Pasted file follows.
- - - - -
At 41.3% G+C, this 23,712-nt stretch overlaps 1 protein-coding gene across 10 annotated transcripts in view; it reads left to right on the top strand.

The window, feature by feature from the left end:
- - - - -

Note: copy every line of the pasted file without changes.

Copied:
At 41.3% G+C, this 23,712-nt stretch overlaps 1 protein-coding gene across 10 annotated transcripts in view; it reads left to right on the top strand.

The window, feature by feature from the left end: